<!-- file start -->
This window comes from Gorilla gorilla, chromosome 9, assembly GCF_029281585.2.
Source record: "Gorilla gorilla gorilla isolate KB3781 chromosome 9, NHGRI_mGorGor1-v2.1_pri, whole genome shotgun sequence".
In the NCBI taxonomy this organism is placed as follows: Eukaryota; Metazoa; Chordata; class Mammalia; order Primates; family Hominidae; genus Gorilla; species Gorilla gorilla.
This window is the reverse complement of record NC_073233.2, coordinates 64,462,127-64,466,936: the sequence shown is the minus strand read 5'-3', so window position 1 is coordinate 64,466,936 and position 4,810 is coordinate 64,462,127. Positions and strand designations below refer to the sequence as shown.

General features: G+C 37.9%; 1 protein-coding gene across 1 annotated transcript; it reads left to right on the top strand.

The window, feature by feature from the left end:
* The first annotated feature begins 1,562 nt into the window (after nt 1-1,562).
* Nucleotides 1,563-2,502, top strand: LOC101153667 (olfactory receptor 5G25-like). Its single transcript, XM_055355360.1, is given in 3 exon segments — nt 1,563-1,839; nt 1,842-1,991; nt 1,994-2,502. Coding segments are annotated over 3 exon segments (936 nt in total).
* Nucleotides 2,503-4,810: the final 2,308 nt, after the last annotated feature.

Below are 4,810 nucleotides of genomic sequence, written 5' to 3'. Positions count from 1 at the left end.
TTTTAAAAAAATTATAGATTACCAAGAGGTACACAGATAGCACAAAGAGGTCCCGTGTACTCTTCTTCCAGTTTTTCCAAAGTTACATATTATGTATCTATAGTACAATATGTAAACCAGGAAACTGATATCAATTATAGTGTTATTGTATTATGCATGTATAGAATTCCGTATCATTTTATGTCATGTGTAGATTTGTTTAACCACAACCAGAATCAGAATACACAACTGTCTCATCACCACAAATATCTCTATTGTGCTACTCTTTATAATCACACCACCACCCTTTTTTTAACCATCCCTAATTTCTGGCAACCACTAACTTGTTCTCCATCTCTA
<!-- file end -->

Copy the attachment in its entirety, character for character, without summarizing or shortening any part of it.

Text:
This window comes from Gorilla gorilla, chromosome 9, assembly GCF_029281585.2.
Source record: "Gorilla gorilla gorilla isolate KB3781 chromosome 9, NHGRI_mGorGor1-v2.1_pri, whole genome shotgun sequence".
In the NCBI taxonomy this organism is placed as follows: Eukaryota; Metazoa; Chordata; class Mammalia; order Primates; family Hominidae; genus Gorilla; species Gorilla gorilla.
This window is the reverse complement of record NC_073233.2, coordinates 64,462,127-64,466,936: the sequence shown is the minus strand read 5'-3', so window position 1 is coordinate 64,466,936 and position 4,810 is coordinate 64,462,127. Positions and strand designations below refer to the sequence as shown.

General features: G+C 37.9%; 1 protein-coding gene across 1 annotated transcript; it reads left to right on the top strand.

The window, feature by feature from the left end:
* The first annotated feature begins 1,562 nt into the window (after nt 1-1,562).
* Nucleotides 1,563-2,502, top strand: LOC101153667 (olfactory receptor 5G25-like). Its single transcript, XM_055355360.1, is given in 3 exon segments — nt 1,563-1,839; nt 1,842-1,991; nt 1,994-2,502. Coding segments are annotated over 3 exon segments (936 nt in total).
* Nucleotides 2,503-4,810: the final 2,308 nt, after the last annotated feature.

Below are 4,810 nucleotides of genomic sequence, written 5' to 3'. Positions count from 1 at the left end.
TTTTAAAAAAATTATAGATTACCAAGAGGTACACAGATAGCACAAAGAGGTCCCGTGTACTCTTCTTCCAGTTTTTCCAAAGTTACATATTATGTATCTATAGTACAATATGTAAACCAGGAAACTGATATCAATTATAGTGTTATTGTATTATGCATGTATAGAATTCCGTATCATTTTATGTCATGTGTAGATTTGTTTAACCACAACCAGAATCAGAATACACAACTGTCTCATCACCACAAATATCTCTATTGTGCTACTCTTTATAATCACACCACCACCCTTTTTTTAACCATCCCTAATTTCTGGCAACCACTAACTTGTTCTCCATCTCTA